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Managing Side Effects


To learn more or request an appointment, call 305-243-4922 or
email Survivorship Care.


To learn more about cancer survivorship research at Sylvester, please call 305-243-3329 or
email Survivorship Research.

Your treatment for gastrointestinal cancer may cause temporary side effects or long-term changes to the way you eat. At Sylvester, our caring teams help you manage these side effects so you can enjoy a better quality of life.

Surgery Side Effect Treatment

Many survivors of gastrointestinal cancer have undergone some sort of surgery during their treatment. Surgery can cause many different side effects.

Digestive Problems

Surgical treatment for GI cancers often involves removing part of the digestive tract. Your surgery may affect how your body is able to digest food. You may experience problems with diarrhea, constipation, nausea, or heartburn after surgery. Your doctor may prescribe medicines that can help you avoid these side effects.

The right diet and eating habits can also help you better digest food. Changes to your diet may be temporary or long-term. Your doctor will explain what changes you’ll need to make to your diet and can refer you to a registered dietitian for help.


If you had surgery on your esophagus, you may have trouble swallowing after treatment, called dysphagia. Speech pathologists at Sylvester Comprehensive Cancer Center can help you learn new strategies for swallowing, such as avoiding certain foods, chewing thoroughly, or turning your head a certain way to swallow. They can also help you improve your swallowing abilities with exercises.


You may experience pain for a few days or weeks after surgery, depending on if you had a minimally invasive surgery or an open surgery. Your doctor can help you manage this pain with medicine or other alternative options if available.

You should always inform your doctor if your pain gets worse or if your pain returns weeks or months after surgery.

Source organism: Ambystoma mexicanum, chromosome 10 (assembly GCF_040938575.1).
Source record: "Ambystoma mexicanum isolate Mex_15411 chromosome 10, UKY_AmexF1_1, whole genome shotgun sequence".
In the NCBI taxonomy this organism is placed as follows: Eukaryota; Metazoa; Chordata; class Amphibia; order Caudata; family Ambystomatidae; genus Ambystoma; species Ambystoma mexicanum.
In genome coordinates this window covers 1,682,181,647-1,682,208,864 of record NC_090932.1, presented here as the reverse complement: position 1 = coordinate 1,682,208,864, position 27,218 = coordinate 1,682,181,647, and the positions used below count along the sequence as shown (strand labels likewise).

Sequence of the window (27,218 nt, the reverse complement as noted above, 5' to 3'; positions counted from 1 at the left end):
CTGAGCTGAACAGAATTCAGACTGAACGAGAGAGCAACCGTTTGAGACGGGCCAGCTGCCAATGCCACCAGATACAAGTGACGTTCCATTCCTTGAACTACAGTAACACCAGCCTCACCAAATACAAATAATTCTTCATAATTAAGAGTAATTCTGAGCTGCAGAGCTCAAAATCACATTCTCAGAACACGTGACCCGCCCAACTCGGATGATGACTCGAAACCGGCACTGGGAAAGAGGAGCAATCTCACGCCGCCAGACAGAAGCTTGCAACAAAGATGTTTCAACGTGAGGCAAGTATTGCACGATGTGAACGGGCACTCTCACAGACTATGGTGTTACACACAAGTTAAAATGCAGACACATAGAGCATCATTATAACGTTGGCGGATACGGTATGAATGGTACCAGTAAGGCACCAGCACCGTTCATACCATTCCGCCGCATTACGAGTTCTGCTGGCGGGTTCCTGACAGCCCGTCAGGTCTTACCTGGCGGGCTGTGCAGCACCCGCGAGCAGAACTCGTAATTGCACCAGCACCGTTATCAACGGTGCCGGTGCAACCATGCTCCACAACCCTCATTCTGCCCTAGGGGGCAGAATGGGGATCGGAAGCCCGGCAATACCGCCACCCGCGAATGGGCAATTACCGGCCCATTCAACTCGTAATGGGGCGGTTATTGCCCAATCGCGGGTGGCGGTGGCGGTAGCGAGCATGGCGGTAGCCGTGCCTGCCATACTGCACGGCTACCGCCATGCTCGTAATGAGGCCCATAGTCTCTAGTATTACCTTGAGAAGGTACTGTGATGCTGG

Chemotherapy Side Effect Treatment

Certain types of chemotherapy used in gastrointestinal cancer treatment may cause peripheral neuropathy (pain or numbness in the hands or feet). Once your treatment is complete, this side effect should begin to go away. However, it can take months to return to feeling normal. If you have severe neuropathy, your doctor may recommend medicine or physical therapy to help reduce your symptoms. Acupuncture may also help improve neuropathy symptoms.

You may also continue to experience fatigue for a few months after chemotherapy treatment is over. Eating well and participating in light exercise may help you have more energy.

Some patients may also experience trouble thinking or remembering, a side effect sometimes referred to as chemo brain. It’s unclear what causes these cognitive issues, but they should improve over time after treatment is ended. In the meantime, you can work with a neuropsychologist to improve concentration and memory.

Psychosocial Side Effects

A gastrointestinal cancer diagnosis can change the way you feel about yourself and your body. It’s common to face emotional difficulties both during and after treatment. You may feel tired or frustrated with side effects or feel worried that your cancer will return. Difficulty concentrating, loss of interest in activities that you previously liked, loss of motivation and withdrawing from family and friends are all common after cancer treatment and can be signs of depression.

At Sylvester, we offer many support groups to help you meet others who understand your experience and can give you advice. We can also help you connect with national organizations that support patients with your specific type of cancer. These support groups are a chance for you to voice your challenges and fears in a safe, caring environment.

Your oncologist may also recommend that you see a psychologist or psychiatrist who specializes in caring for patients after cancer treatment. These therapists can help you improve your mental health after treatment.

Sylvester Cancer Survivorship & Translational Behavioral Sciences